A dishonorable portrayal

On Oct. 11, the Trinitonian ran a photograph on the front page, above the fold, of a San Antonio AIDS Foundation van that visited the Coates Esplanade. On the van is a woman, adorned with a yellow flower in her hair, with a speech bubble extending from her lips.

The bubble reads, “¡Ay! I didn’t know that I could get it that way.”

Beneath the speech bubble is the text, “Are you positive you’re negative? Get HIV tested here.”

The first thing that bothered me about this image was the connection between the Spanish language and HIV, as though this issue only affects San Antonio’s Hispanic population. HIV, or human immunodeficiency virus, can lead to AIDS and can be transmitted through sexual contact, pregnancy and childbirth, injection drug use, occupational exposure and a blood transfusion or organ transplant.

HIV is not a Hispanic problem. Nor is AIDS. The speech bubble does not read “Ouch!” but “¡Ay!” This small use of the Spanish language is insensitive because of the implication that Hispanics are more likely to contract HIV or AIDS than another race.

Moreover, the woman attributed with this statement is depicted as Hispanic, with a flower in her black hair. This sexualization of a Hispanic woman is also inconsiderate. Historically, Hispanic women are either virginalized or portrayed as the “spicy Latina.” Hispanic women should neither be exoticized nor eroticized. This image of a Hispanic woman, linked with text regarding HIV/AIDS, strongly suggests that Hispanic women are seductresses or involve themselves in improper sexual behavior.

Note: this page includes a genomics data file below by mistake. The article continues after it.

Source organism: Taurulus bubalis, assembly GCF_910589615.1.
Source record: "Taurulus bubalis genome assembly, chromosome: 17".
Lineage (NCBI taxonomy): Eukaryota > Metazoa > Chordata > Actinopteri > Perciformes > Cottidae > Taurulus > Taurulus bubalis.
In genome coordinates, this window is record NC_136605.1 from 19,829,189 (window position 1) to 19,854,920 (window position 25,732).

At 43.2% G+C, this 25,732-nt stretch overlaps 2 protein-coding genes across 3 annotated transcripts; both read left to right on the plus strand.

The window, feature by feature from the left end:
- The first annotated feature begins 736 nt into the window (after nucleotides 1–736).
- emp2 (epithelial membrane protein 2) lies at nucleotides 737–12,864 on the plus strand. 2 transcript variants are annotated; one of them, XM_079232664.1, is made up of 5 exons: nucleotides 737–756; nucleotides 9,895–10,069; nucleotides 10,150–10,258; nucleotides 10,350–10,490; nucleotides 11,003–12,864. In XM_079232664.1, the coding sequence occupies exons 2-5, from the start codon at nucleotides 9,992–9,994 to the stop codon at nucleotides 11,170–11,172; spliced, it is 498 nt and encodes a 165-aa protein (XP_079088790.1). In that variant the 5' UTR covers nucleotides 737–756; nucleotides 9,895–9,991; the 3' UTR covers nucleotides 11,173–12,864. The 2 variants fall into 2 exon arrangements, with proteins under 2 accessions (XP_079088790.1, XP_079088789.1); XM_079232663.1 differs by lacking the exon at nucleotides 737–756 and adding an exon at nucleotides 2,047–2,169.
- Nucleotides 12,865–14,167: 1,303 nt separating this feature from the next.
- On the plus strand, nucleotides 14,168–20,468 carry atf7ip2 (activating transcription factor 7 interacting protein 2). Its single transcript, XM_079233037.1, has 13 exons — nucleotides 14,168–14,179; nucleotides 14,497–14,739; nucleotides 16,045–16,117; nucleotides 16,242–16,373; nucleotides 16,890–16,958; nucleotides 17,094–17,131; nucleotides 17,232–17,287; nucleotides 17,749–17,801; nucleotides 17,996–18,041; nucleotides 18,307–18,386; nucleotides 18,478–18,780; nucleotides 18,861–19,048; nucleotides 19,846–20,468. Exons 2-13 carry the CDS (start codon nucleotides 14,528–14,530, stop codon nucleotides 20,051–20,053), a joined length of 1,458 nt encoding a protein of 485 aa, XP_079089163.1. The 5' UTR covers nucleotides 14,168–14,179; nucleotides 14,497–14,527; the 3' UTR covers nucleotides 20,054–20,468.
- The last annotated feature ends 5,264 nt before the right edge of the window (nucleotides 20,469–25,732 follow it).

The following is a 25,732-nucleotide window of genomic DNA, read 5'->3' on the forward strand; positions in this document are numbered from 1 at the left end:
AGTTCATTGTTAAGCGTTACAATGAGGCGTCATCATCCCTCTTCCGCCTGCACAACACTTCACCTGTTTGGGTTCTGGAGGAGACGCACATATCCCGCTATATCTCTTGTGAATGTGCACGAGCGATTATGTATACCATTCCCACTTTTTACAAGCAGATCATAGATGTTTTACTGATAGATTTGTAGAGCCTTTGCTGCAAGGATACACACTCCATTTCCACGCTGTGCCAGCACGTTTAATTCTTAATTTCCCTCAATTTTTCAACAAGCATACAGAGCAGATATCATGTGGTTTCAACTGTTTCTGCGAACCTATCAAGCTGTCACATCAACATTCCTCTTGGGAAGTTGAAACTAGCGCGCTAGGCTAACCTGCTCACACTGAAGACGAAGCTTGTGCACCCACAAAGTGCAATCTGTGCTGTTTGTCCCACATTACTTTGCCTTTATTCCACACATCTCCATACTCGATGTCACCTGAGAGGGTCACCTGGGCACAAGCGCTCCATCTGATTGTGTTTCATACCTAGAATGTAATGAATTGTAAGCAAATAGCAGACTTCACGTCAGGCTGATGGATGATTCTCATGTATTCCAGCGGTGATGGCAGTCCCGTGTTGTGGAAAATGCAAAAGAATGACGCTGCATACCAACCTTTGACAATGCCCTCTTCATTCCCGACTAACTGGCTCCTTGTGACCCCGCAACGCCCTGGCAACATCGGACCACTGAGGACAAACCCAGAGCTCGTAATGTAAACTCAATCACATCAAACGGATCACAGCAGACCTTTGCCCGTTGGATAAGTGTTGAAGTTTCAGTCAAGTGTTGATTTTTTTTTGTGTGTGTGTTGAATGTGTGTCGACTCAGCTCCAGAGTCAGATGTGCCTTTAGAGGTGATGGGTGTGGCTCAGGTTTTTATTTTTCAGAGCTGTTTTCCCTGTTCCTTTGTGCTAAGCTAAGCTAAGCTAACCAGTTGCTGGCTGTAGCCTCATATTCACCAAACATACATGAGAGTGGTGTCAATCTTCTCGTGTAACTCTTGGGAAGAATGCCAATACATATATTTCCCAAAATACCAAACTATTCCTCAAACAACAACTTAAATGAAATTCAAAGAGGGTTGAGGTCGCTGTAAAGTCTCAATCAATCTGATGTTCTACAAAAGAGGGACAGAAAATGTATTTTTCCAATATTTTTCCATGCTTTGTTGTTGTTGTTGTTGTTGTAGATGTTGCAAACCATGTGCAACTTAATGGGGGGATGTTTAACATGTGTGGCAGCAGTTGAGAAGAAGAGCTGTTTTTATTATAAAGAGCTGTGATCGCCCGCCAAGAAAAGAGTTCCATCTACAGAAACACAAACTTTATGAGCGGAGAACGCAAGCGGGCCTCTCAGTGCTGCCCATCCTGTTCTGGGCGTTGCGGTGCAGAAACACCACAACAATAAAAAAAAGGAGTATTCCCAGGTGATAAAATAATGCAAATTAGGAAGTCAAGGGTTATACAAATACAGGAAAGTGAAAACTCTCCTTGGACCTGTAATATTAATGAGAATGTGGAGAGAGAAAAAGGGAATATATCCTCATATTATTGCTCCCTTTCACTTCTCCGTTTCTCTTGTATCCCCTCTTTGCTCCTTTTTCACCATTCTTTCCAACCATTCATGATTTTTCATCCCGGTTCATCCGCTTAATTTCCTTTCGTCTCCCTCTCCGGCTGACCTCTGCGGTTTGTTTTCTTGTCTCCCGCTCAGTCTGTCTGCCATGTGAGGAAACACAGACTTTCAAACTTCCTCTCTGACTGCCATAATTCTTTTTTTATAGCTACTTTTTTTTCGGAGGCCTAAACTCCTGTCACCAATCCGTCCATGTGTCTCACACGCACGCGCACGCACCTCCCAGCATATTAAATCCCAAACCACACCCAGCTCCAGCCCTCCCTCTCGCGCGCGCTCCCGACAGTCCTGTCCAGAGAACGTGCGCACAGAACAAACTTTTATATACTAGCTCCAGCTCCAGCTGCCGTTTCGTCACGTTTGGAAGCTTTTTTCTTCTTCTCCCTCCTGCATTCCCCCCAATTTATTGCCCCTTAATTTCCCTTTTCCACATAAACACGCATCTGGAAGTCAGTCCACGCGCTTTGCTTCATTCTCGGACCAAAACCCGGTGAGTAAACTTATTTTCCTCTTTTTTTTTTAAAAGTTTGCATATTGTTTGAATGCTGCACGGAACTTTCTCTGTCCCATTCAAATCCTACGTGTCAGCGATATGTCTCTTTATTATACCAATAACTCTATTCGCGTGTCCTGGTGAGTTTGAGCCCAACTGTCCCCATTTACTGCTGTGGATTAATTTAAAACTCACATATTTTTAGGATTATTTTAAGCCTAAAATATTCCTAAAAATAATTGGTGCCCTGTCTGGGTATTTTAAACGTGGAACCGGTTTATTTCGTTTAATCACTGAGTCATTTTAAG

Furthermore, the question exists of what “that way” means. Are Hispanic women having sex in a manner unique from everyone else? Are they indulging in some kind of morally corrupt behavior that makes them more likely to contract HIV/AIDS? The woman, who appears to spring from a newspaper comic strip, doesn’t understand how she has landed in this predicament, further implying that Hispanic women are unknowledgable about how someone gets HIV or AIDS.

Still, I understand what the San Antonio AIDS Foundation is trying to do. They are trying to reach out to San Antonio’s Hispanic population, estimated at 63 percent  by the United States Census Bureau. While Hispanics constitute a tremendous portion of San Antonio’s populace, I believe they are not being engaged in the conversation about HIV/AIDS in the proper manner.

The U.S. facts are this: Gay and bisexual men of all races are the most severely affected by HIV. 1 million people are living with HIV in the U.S. Every 9.5 minutes someone in the U.S. is affected by HIV. Lastly, by race, African Americans face the most drastic HIV burden.

HIV awareness needs to continue and the work the San Antonio AIDS foundation does is honorable. The portrayal of Hispanic women, on this van, is not.

Carlos Anchondo is the News Editor. He is majoring in international studies and communication.